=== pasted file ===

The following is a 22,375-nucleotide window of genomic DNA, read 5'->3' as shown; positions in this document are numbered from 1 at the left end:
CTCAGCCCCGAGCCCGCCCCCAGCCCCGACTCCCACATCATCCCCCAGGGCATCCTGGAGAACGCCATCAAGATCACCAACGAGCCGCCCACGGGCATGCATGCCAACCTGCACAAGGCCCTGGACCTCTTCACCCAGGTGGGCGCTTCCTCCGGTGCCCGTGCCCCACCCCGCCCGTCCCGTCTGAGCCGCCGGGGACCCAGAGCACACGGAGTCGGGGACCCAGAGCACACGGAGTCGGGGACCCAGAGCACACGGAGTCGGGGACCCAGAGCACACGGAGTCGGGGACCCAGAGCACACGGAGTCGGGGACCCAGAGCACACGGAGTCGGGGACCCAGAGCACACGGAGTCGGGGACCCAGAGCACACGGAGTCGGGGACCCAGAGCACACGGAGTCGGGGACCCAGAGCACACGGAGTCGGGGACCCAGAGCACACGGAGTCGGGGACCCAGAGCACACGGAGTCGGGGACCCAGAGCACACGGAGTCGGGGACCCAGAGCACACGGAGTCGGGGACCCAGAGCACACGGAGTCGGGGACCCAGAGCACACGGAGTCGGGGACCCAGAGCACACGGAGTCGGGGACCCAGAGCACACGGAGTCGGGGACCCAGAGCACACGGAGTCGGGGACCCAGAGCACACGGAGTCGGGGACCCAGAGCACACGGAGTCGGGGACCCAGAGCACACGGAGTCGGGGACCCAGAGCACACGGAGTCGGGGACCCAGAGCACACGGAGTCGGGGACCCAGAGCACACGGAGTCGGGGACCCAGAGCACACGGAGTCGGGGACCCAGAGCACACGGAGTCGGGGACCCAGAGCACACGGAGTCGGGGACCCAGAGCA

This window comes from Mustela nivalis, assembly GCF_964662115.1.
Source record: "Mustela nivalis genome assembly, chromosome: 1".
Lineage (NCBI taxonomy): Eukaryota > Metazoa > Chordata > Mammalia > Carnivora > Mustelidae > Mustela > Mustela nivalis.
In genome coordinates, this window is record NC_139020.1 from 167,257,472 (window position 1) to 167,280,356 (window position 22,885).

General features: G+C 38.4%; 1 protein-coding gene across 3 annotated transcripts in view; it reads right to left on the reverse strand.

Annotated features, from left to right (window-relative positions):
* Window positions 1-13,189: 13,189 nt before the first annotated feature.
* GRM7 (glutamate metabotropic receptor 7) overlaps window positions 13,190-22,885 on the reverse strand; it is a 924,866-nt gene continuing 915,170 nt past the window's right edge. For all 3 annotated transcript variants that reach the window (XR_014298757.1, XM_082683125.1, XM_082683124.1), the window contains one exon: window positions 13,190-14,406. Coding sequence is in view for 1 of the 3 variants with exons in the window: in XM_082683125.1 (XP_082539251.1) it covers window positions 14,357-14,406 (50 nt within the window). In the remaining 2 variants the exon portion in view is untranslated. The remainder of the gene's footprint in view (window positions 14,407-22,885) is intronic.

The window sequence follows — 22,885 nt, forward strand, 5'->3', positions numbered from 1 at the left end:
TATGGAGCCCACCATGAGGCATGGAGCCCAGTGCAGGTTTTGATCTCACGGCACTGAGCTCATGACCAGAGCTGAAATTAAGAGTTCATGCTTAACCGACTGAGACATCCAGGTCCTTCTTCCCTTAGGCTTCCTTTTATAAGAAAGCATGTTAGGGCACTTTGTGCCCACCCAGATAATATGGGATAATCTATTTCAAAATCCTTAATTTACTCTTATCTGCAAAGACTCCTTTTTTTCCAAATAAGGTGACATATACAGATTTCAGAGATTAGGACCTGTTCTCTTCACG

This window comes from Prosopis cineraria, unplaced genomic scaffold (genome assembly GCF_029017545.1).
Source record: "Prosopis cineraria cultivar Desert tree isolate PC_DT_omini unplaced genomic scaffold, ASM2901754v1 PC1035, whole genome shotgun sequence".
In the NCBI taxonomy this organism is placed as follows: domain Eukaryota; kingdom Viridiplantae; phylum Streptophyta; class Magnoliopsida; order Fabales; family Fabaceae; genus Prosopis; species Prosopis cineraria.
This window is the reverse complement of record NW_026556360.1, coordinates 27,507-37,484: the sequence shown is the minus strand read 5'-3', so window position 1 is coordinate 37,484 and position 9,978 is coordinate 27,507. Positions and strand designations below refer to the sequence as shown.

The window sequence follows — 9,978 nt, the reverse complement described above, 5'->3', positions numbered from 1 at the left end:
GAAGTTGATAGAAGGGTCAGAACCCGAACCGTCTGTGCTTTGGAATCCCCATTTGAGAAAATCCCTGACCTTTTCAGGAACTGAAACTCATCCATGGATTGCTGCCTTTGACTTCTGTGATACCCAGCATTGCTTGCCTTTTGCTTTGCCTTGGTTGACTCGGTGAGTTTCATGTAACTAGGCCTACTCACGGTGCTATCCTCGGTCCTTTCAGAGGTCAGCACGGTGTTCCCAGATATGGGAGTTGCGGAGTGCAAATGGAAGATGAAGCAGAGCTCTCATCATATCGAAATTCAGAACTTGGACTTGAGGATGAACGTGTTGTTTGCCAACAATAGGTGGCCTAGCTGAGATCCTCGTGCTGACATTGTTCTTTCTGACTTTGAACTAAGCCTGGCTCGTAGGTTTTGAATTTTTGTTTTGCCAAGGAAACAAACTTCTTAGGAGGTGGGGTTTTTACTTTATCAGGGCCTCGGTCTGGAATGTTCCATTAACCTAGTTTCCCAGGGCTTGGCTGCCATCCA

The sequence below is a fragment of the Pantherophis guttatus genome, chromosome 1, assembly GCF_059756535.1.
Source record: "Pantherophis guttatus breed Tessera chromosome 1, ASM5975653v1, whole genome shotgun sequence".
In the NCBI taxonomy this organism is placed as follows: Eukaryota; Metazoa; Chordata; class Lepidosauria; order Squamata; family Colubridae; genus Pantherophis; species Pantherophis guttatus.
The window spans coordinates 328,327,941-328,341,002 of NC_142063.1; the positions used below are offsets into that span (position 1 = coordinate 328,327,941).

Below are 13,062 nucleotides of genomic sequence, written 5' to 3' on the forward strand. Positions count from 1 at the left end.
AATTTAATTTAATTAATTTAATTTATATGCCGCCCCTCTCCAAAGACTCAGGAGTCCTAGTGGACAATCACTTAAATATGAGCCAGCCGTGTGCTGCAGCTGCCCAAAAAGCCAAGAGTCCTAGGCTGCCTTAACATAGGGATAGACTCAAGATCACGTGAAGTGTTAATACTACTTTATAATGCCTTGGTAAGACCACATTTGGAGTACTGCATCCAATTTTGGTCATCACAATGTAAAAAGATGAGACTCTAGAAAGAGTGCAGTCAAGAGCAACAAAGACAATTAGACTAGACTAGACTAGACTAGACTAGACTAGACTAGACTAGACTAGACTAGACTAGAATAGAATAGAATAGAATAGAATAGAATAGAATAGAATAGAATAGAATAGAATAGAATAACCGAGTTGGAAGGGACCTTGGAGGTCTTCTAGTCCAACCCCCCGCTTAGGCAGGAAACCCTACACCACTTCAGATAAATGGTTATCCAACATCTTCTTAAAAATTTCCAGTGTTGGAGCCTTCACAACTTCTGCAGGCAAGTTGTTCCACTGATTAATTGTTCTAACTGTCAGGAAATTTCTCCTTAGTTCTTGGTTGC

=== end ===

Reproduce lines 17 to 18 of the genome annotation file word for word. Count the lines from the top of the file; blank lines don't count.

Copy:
The window sequence follows — 9,978 nt, the reverse complement described above, 5'->3', positions numbered from 1 at the left end:
GAAGTTGATAGAAGGGTCAGAACCCGAACCGTCTGTGCTTTGGAATCCCCATTTGAGAAAATCCCTGACCTTTTCAGGAACTGAAACTCATCCATGGATTGCTGCCTTTGACTTCTGTGATACCCAGCATTGCTTGCCTTTTGCTTTGCCTTGGTTGACTCGGTGAGTTTCATGTAACTAGGCCTACTCACGGTGCTATCCTCGGTCCTTTCAGAGGTCAGCACGGTGTTCCCAGATATGGGAGTTGCGGAGTGCAAATGGAAGATGAAGCAGAGCTCTCATCATATCGAAATTCAGAACTTGGACTTGAGGATGAACGTGTTGTTTGCCAACAATAGGTGGCCTAGCTGAGATCCTCGTGCTGACATTGTTCTTTCTGACTTTGAACTAAGCCTGGCTCGTAGGTTTTGAATTTTTGTTTTGCCAAGGAAACAAACTTCTTAGGAGGTGGGGTTTTTACTTTATCAGGGCCTCGGTCTGGAATGTTCCATTAACCTAGTTTCCCAGGGCTTGGCTGCCATCCA